However, in the decades in and around the Macy Conferences, alternative visions of an information society were evoked. For example, Hayles looks to the work of MacKay and what he characterizes as a more “structural” information.[2]N. Katharine Hayles, How We Became Posthuman: Virtual Bodies in Cybernetics, Literature, and Informatics (Chicago: University of Chicago Press, 1999). Still other alternatives arise in what has been called second-order cybernetics, which looks to reflexivity, the role of the observer and, ultimately, the possibility of autopoietic systems defining their own reality.[3]Francisco Varela, Evan Thompson, and Elanor Rosch,The Embodied Mind: Cognitive Science and Human Experience (Cambridge, MA: The MIT Press, 1991). For Geoghegan, however, there’s another possibility. If we locate the origins of informatic domination in anthropology’s colonial project, then what would an information society look like in light of an anticolonial anthropology? An abolitionist anthropology? As the recent podcast “Santiago Boys” makes clear, “code” can be linked to radical democratization and local empowerment; the answer to the informatics of domination lies in the emancipatory movements happening all around us.[4]John Duda, “Cybernetics, Anarchism and Self-Organization,” Anarchist Studies 21(1): 52-72; Evgeny Morozov, “The Santiago Boys” [podcast] (2023).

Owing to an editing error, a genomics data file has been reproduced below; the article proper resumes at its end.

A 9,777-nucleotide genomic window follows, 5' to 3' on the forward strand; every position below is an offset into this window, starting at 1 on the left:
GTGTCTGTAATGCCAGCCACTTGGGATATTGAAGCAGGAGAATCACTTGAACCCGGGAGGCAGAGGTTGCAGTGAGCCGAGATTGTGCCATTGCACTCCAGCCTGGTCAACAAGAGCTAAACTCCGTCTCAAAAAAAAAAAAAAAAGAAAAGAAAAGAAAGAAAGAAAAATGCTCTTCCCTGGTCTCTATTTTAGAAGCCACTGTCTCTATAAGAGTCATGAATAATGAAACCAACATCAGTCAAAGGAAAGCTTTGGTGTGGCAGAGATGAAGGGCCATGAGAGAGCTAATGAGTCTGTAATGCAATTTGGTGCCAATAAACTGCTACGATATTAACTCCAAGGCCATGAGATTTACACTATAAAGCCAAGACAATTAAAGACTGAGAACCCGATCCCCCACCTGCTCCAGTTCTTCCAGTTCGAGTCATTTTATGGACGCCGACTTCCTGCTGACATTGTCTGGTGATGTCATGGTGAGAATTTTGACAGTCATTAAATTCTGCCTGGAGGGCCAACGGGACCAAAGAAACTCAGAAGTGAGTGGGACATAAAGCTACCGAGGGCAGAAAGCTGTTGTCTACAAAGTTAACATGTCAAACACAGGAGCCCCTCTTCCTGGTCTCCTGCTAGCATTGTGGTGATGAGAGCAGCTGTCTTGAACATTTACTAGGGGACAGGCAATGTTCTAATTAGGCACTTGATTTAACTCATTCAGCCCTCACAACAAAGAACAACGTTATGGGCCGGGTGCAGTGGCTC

And there are still other alternatives to our “prison houses of information.” Gregory Bateson illustrates one in a talk he gave at the Naropa Institute in 1974. During the Q&A, Bateson told a story about working with a schizophrenic patient in Palo Alto (as he would often do in the 1960s and 1970s). The patient visits Bateson in his office and Bateson offers him a cigarette. The man lights the cigarette, takes three puffs, and then drops it on the carpet. After the patient does this on the second day, he and Bateson start to take a walk on the hospital grounds, but then Bateson, worried about the smoldering cigarette butt, runs back to his office to check. On the third day, the patient again drops his cigarette, and heads out for his walk:

“And as I’m following I grab up the cigarette. I palm it. And we walk out onto the hospital grounds. And we’ve gone about 100 yards, and I say, ‘Ed, I think this is your cigarette, isn’t it?’ And then he has the grace to laugh.”[5]Gregory Bateson, “Lecture on Consciousness and Psychopathology, Part 2” (Naropa Institute, 1974).  Bateson would generally follow his anecdotes with an interpretation. “He was challenging me, you see.” This time, there’s no explanation; Bateson, perhaps, meant something more transcendental. I prefer to think of this as the triumph of interaction over interpretation.